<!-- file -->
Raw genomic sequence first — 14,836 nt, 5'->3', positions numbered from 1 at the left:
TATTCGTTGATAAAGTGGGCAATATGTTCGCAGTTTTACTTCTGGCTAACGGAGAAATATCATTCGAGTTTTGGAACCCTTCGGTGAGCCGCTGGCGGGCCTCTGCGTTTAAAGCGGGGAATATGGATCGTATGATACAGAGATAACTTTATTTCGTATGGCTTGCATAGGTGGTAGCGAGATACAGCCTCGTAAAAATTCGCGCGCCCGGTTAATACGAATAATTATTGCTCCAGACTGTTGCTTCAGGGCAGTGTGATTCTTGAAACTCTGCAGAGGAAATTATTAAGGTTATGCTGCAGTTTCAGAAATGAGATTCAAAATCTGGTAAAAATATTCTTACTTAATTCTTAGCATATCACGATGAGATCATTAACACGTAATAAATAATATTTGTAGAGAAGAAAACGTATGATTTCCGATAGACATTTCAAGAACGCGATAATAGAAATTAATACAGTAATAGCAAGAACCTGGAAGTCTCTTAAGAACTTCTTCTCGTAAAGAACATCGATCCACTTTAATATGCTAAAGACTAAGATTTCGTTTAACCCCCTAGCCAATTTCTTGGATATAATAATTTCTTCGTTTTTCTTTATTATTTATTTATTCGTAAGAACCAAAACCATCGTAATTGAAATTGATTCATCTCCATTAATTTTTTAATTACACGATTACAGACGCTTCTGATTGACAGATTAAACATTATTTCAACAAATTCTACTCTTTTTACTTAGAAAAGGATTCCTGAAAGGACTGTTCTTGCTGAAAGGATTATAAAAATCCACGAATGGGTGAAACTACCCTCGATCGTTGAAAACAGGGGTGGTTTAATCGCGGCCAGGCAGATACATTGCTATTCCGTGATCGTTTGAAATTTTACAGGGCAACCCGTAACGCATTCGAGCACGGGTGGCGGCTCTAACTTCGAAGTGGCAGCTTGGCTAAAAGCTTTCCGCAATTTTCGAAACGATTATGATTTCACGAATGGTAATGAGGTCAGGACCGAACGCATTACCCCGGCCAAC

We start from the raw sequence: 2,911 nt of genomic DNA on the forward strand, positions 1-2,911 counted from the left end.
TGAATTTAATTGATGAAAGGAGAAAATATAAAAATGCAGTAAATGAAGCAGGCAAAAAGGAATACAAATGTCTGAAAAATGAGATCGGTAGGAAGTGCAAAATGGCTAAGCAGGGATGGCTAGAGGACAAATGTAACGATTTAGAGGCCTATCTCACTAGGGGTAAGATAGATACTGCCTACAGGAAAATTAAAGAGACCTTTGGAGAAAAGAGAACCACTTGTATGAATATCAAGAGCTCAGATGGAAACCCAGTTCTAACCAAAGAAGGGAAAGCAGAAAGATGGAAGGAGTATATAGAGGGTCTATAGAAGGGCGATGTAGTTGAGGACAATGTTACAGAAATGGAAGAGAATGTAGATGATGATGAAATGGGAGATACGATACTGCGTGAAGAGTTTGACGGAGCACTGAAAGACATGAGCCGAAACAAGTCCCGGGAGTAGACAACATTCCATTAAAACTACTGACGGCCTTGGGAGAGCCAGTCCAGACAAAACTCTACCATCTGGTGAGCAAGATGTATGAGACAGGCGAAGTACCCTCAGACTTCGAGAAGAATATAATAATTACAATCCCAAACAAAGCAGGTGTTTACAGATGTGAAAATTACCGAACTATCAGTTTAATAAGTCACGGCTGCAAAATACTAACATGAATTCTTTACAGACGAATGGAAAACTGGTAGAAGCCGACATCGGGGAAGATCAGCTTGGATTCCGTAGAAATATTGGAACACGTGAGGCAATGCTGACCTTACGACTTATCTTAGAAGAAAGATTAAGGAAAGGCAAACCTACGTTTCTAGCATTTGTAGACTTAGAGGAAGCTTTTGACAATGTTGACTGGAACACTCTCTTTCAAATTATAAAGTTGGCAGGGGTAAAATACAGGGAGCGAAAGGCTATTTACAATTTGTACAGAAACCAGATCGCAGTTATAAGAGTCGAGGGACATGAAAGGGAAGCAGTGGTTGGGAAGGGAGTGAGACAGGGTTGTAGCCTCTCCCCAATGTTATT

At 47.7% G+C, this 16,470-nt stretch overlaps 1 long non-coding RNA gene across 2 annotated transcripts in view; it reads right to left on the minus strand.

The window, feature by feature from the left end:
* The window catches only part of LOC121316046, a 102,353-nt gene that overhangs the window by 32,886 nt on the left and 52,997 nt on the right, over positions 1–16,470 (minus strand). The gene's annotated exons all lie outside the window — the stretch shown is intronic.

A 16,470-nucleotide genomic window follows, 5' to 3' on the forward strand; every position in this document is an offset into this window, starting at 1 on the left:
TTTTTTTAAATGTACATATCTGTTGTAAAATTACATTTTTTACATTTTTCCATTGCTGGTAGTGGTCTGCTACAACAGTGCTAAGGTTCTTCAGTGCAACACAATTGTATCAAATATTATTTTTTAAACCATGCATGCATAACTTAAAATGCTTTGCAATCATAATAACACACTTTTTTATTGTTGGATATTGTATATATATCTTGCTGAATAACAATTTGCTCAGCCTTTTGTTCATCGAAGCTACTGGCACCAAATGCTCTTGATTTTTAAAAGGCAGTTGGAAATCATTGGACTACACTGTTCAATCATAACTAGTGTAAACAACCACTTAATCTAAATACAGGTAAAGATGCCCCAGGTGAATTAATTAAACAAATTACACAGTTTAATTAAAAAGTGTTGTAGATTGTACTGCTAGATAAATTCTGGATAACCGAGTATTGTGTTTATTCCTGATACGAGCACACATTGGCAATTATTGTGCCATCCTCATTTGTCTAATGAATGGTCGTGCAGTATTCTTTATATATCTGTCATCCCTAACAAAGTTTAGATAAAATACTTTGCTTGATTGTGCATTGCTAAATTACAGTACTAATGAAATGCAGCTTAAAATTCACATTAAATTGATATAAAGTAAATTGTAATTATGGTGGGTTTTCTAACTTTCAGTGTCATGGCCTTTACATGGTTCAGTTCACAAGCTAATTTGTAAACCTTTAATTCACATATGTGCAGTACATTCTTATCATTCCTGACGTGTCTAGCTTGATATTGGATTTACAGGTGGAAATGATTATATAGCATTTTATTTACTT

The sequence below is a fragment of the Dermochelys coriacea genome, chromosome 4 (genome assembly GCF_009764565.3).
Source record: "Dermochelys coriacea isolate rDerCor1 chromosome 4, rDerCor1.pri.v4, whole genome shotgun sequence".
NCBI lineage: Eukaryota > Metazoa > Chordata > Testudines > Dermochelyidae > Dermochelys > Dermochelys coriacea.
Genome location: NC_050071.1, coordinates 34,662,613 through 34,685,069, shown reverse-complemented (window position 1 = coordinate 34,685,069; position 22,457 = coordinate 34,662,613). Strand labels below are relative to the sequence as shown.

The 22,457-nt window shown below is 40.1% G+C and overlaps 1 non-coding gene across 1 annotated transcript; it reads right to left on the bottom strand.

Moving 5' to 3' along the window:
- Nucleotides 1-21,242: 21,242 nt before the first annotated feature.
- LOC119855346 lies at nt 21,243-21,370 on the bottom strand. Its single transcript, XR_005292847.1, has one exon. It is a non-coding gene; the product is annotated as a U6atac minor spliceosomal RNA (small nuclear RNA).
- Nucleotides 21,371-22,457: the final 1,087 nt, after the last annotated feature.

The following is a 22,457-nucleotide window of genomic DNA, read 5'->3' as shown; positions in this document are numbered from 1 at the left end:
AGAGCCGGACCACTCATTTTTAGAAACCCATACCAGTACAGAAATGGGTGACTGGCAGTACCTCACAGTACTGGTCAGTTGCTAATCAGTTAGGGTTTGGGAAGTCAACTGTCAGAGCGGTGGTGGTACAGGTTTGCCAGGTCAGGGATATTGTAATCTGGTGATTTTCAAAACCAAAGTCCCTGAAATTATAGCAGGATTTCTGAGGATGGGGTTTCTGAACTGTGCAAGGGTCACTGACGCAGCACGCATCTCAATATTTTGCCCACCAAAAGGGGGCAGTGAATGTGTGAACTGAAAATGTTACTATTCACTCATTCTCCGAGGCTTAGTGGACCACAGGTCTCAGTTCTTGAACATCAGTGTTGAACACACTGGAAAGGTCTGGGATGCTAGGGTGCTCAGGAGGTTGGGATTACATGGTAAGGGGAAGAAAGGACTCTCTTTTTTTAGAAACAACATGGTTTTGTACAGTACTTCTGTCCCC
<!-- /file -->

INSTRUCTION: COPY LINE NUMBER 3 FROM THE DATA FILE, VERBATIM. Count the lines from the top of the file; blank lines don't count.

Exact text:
We start from the raw sequence: 2,911 nt of genomic DNA on the forward strand, positions 1-2,911 counted from the left end.